Meherrin: People of the Water
by Michael Coffey
Research Branch, NC Office of Archives and History, 2018.
See also: The Meherrin, The NC Humanities Council and the UNC American Indian Center
The Meherrin call themselves “People of the Water,” or Kauwets’a:ka (pronounced gau went ch-AAga). They are an Iroquois people, and thus share language, culture, traditions, and allegiance with the Haudenosaunee or Six Nations (Seneca, Cayuga, Onondaga, Oneida, Mohawk, and Tuscarora), the Cherokee, and the Nottoway. Mohawk tradition states that in ancient times all Iroquoian people lived beside the Mississippi River. Around a thousand years ago, the ancestors of the Meherrin, the Tuscarora and the Nottoway left this area and traveled down the Kanawha River. The Tuscarora settled in what is now North Carolina, while the Meherrin and the Nottoway settled in southern Virginia. The Meherrin, Tuscarora and Nottoway were referred to as Mangoac /Mangoak, a generic term used by the Algonquin Nations to denote Iroquoian speaking people.
On August 29, 1650, an expedition from Fort Henry (Petersburg, Va.) led by English merchant and explorer Sir Edward Bland visited the Meherrin village of Cowonchahawkon (Emporia). Bland’s account of his visit, contained in his history of the expedition, is the first known written account of the Meherrin people. By the mid-seventeenth century, encroaching European settlements placed increasing pressure on the native peoples, including the Meherrin. Following Bacon’s Rebellion, all Virginia tribes signed the Middle Plantation Treaty of 1677, which subjugated them to Charles II of England and the governor of Virginia. Shortly thereafter, the Meherrin left the area of Cowonchahawkon and settled on Tawarra/Taurura Creek near Boykins, Virginia. Other members of the tribe moved north of the Blackwater River, but in 1687 they were ordered by the Virginia Council of State ordered to return to the south of the river. About 1691, the tribe moved across the border into North Carolina.
In 1705, the Meherrin were assigned a reservation (Maharineck) by the Virginia Assembly in an area that was subject to a boundary dispute between Virginia and North Carolina. As a result, the question of which colony had a say in Meherrin affairs became a part of the borderline dispute. In 1707, the Virginia Council of State supported the Meherrin against pressures from the North Carolina government over control of the Meherrin land and whether the tribe should pay tribute to the colony. In 1715, an agreement was made on the general boundary line, although the details were to be agreed upon following a survey. If confirmed, the Meherrin would now be on the North Carolina side of the borderline. To protect their lands from the claims of settlers, the Meherrin successfully petitioned the North Carolina government to grant them a reservation. After a joint surveying expedition mounted by both colonies in 1728, the North Carolina-Virginia border was finalized. The Meherrin became tributaries of North Carolina in 1729 through an act of the colonial legislature.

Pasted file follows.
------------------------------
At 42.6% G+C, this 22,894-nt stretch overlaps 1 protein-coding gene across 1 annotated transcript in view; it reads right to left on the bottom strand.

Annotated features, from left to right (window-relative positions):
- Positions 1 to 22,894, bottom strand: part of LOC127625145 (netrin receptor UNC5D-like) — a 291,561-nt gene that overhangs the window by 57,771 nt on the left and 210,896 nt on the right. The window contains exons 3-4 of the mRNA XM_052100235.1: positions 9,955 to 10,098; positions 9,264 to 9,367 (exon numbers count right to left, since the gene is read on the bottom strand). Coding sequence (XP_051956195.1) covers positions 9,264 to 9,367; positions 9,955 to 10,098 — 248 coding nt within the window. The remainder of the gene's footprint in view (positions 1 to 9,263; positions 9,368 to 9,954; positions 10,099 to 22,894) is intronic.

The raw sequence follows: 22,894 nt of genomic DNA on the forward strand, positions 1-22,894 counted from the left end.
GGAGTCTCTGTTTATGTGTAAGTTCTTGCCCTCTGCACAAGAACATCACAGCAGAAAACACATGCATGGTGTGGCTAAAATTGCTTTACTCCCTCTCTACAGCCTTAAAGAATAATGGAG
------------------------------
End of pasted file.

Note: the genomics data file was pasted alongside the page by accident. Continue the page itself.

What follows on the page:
By 1770, the Meherrin had moved to Potecasi Creek which was called at the time, by the English, “Meherrin Creek.” The last Meherrin town is shown on the Samuel Lewis map of 1795. In 1802, some Meherrin left and went north with the Tuscarora and were taken under the protection of the Haudenosaunee. The remaining Meherrin stayed near Potecasi Creek and Union, Winton, Ahoskie and Archer Town. The Meherrin have fought in defense of the United States (or “Turtle Island”) in every major conflict. In 1757, during the French and Indian War, Meherrin and members of other local native peoples were recruited by Colonel George Washington to fight the French. Later Meherrin fought in the Revolutionary War and the Civil War. In 1975, a modern tribal government was created, led by a chief and seven elected council members.
The Meherrin received formal recognition from the North Carolina government in 1986. On the first week of October, an annual powwow is held on the tribal grounds between Ahoskie and Murfreesboro on Highway 11 North.
For a more complete history of the Meherrin Tribe visit, www.meherrinnation.org.
Chief Wayne Brown
Tribal Chairman Jonathan Caudill
Shannon Lee Dawdy, “The Meherrin’s Secret History of the Dividing Line,” North Carolina Historical Review, 72 (1995): 387-415.
David LaVere, The Tuscarora War: Indians, Settlers, and the Fight for the Carolina Colonies (2013).
Michelle LeMaster, “In the ‘Scolding Houses’: Indians and the Law in Eastern North Carolina, 1684-1763,” North Carolina Historical Review, 83 (2006): 193-232.
Noeleen McIlvenna, A Very Mutinous People: The Struggle for North Carolina, 1660-1713 (2009).
“Meherrin Indian Nation – People of the Water,” About NC Native Communities, UNC American Indian Center, https://americanindiancenter.unc.edu/resources/about-nc-native-communities/.
Meherrin Nation Official Website, https://meherrinnation.org/index2.html.
Christopher Arris Oakley, Keeping the Circle: American Indian Identity in Eastern North Carolina, 1885-2004 (2005).
Thomas E. Ross, American Indians in North Carolina: Geographic Interpretations (1999).
7 August 2018 | Coffey, Michael W.